Most of the bonds taxpayers hear about, and vote on, are general obligation bonds for cities, counties, school districts and hospital districts in which government entities borrow money to pay for public improvements like street repairs, school construction and library updates. These decisions come before taxpayers in the form of bond issues, and voters decide whether or not to foot the bill.
Revenue bonds, on the other hand, are used when government entities borrow money to pay for a project like an airport, convention center, arena, farmers market or, in the case of Downtown Dallas, a hotel. Revenue generated from that project is used to pay back the loan.
Revenue bonds also don’t require a taxpayer vote. The convention center hotel is an exception because a petition resulted in the hotel charter amendment being added to the May 9 ballot — the council approved the $500 million project and didn’t intend for taxpayers to vote on it. Also, though general obligation bonds require taxpayers to decide on a set amount divided between hundreds of public projects, no laws limit how many revenue bond projects a government entity can undertake at once. The only limit is how much money can be secured in loans.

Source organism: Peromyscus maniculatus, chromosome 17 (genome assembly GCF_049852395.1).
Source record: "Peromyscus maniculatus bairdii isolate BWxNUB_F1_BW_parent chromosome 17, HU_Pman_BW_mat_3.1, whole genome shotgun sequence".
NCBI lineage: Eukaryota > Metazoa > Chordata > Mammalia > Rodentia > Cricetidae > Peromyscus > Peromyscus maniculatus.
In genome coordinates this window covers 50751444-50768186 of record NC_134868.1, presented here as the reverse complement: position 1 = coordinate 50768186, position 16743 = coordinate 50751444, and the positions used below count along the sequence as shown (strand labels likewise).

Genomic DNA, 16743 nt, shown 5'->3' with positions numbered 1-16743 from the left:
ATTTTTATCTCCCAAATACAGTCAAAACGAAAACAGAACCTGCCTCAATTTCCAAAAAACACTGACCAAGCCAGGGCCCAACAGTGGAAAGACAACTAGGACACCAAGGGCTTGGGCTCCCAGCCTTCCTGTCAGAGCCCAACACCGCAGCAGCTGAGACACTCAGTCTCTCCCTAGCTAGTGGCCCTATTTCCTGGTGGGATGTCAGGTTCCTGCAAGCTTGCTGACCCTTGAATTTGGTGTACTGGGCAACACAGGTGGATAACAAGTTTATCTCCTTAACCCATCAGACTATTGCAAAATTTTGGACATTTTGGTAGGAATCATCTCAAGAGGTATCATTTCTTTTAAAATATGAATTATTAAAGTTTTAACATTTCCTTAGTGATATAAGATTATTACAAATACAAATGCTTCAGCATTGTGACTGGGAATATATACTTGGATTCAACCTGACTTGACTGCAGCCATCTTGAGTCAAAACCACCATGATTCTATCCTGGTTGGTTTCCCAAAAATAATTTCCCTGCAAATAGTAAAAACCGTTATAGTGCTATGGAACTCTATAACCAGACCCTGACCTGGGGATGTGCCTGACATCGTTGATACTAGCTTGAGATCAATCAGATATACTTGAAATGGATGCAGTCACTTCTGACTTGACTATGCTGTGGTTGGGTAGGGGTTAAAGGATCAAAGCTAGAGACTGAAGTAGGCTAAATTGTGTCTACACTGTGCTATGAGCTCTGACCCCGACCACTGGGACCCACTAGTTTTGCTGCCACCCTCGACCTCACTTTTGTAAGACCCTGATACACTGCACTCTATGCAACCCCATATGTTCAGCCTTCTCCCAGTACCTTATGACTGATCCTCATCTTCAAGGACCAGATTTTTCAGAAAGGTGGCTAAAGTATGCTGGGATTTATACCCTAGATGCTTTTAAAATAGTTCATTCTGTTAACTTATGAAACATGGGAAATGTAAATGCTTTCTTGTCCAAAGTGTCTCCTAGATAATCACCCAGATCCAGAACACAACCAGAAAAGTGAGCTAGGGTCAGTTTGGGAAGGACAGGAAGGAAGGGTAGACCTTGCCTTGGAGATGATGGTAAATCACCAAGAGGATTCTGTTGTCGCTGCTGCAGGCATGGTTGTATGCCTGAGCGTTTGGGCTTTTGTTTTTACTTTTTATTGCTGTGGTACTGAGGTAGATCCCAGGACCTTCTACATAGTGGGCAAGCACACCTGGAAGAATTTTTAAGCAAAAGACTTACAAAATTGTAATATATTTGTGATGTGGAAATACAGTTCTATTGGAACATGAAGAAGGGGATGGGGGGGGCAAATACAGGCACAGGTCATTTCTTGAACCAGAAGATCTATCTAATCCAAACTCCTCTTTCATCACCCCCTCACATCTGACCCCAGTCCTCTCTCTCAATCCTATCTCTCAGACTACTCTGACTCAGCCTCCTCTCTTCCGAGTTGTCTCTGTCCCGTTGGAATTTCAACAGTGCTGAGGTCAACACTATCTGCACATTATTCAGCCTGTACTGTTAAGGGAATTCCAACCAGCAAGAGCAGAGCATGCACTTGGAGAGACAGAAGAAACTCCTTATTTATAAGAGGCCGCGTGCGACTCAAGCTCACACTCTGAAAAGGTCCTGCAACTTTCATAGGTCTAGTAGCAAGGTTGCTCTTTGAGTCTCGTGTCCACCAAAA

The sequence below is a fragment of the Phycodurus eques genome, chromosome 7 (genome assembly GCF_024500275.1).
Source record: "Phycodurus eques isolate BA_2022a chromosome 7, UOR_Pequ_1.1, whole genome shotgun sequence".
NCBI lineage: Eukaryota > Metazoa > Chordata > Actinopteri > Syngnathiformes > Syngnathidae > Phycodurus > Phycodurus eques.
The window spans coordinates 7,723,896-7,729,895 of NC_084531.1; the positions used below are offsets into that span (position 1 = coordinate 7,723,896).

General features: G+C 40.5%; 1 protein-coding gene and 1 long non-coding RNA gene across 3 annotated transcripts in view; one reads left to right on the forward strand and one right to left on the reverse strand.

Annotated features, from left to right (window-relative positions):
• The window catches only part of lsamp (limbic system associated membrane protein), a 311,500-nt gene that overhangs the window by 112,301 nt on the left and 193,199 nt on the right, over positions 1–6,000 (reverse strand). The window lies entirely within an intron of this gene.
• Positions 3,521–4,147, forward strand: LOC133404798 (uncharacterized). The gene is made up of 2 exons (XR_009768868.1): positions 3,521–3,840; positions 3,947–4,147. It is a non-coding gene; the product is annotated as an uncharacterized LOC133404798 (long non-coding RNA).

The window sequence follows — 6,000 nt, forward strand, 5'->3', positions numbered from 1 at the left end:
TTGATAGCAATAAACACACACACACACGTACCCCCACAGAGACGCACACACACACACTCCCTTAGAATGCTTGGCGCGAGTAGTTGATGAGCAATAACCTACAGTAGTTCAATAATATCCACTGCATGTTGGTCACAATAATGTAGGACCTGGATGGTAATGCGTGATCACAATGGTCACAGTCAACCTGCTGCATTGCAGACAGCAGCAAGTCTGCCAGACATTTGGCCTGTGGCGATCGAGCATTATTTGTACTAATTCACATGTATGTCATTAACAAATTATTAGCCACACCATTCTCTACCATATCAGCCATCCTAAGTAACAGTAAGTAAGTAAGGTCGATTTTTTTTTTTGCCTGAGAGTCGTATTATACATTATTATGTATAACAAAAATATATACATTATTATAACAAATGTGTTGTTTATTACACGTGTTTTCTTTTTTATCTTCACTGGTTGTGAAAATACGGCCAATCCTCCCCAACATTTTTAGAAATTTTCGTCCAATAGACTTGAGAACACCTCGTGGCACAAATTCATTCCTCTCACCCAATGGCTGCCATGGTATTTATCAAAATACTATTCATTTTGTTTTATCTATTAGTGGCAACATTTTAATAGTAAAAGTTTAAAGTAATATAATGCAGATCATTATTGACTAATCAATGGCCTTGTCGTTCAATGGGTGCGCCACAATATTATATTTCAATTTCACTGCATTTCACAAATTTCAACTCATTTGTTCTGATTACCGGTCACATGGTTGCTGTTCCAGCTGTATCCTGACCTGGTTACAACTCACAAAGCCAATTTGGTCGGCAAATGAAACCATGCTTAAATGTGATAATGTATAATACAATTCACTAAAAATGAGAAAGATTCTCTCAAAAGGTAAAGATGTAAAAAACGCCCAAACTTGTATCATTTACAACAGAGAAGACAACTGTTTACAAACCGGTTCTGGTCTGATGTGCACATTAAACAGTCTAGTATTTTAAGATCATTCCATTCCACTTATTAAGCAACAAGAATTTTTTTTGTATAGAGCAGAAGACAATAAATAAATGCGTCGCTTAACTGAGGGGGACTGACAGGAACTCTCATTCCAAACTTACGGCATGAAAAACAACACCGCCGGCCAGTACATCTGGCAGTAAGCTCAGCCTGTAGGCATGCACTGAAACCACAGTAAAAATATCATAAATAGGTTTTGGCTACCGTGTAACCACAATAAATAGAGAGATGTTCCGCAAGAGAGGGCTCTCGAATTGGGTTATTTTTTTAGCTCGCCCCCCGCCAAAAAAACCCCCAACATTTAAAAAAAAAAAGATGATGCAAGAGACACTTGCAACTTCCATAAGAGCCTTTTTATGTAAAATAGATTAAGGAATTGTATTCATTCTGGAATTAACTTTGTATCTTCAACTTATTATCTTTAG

If a revenue bond project doesn’t generate enough money to pay off the loan, the government could let the bonds go into default and refuse to pay back the rest of the money. This isn’t to its advantage, however; it’s similar to an individual filing for bankruptcy — dodging the debt would severely impair its credit rating and inhibit its ability to do other bond projects in the future.
That’s why the city has built in a $50 million fund (part of the overall project financing) to cover potential operating losses at the hotel, and that’s why Dallas taxpayers would likely be on the hook for losses beyond $50 million — the city would likely choose to subsidize any loss with funds from the general budget, whether that means raising taxes or decreasing other public services.
Mayor Tom Leppert, a major supporter of the hotel project, has repeatedly assured the council and voters that won’t happen here.
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